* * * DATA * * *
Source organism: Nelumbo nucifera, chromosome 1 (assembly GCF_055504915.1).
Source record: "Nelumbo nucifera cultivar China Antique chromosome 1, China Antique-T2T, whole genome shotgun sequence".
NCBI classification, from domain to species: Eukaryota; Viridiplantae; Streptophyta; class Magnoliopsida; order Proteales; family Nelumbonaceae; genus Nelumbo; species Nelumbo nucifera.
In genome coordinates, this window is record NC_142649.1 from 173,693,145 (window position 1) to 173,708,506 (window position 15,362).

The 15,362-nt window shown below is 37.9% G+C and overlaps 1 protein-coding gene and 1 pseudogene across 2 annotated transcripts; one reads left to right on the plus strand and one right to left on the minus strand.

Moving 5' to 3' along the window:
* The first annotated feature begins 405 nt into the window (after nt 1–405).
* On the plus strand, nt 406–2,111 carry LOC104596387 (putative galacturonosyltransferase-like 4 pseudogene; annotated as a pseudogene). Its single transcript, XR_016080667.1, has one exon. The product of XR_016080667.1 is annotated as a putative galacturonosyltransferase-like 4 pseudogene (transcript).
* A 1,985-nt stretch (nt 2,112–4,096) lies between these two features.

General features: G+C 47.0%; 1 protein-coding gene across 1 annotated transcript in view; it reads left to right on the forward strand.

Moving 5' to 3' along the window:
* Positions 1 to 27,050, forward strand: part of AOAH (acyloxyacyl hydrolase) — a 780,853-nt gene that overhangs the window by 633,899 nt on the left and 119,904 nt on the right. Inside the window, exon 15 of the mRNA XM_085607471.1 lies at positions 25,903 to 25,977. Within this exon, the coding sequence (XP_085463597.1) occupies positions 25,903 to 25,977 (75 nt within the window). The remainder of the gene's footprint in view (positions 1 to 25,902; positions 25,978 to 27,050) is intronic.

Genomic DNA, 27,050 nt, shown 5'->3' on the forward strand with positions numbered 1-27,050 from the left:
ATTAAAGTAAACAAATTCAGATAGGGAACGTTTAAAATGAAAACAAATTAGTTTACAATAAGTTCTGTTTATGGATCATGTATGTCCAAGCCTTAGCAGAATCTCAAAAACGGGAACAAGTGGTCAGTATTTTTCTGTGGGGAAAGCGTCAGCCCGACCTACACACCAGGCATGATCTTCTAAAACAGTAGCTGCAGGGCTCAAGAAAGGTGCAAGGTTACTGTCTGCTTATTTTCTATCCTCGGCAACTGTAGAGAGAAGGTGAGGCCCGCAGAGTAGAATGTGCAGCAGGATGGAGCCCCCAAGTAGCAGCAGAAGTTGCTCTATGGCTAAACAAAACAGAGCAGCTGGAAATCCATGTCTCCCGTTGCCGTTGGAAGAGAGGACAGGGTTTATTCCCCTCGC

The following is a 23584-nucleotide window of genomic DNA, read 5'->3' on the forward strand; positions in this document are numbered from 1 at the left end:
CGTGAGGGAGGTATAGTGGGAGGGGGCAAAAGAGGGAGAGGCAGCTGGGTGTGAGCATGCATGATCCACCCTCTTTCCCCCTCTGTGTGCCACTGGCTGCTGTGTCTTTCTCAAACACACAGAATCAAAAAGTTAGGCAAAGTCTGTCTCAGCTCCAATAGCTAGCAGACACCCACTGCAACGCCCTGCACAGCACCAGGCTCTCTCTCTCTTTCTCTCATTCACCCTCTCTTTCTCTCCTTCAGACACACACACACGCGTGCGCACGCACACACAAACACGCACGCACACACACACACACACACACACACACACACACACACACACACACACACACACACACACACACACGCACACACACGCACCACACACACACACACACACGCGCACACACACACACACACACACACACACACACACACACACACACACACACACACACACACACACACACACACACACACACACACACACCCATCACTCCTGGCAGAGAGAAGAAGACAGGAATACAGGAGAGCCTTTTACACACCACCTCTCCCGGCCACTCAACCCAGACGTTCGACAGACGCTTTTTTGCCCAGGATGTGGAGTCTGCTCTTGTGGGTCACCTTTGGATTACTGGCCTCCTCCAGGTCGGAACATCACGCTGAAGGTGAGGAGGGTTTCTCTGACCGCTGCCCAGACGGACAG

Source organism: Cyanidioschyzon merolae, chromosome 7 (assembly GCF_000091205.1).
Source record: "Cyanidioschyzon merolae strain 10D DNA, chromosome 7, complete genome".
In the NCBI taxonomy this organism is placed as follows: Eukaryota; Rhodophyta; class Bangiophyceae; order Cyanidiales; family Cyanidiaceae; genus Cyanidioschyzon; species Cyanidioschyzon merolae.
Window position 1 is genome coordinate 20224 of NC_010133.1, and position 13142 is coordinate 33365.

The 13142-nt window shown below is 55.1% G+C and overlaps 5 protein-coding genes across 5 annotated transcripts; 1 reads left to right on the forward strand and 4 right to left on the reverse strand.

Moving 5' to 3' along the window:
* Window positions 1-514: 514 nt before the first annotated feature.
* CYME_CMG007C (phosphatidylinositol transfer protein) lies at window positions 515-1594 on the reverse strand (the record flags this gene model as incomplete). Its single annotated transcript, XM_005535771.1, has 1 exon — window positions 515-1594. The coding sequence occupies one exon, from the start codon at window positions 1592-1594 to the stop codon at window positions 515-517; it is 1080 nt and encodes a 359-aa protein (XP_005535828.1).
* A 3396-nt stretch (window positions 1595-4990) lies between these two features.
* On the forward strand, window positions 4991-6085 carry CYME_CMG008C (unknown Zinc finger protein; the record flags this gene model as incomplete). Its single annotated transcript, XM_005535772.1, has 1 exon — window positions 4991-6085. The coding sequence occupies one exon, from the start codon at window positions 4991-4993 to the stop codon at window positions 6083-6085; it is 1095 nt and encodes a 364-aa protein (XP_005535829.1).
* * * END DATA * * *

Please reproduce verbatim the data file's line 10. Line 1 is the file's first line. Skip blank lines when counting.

General features: G+C 47.0%; 1 protein-coding gene across 1 annotated transcript in view; it reads left to right on the forward strand.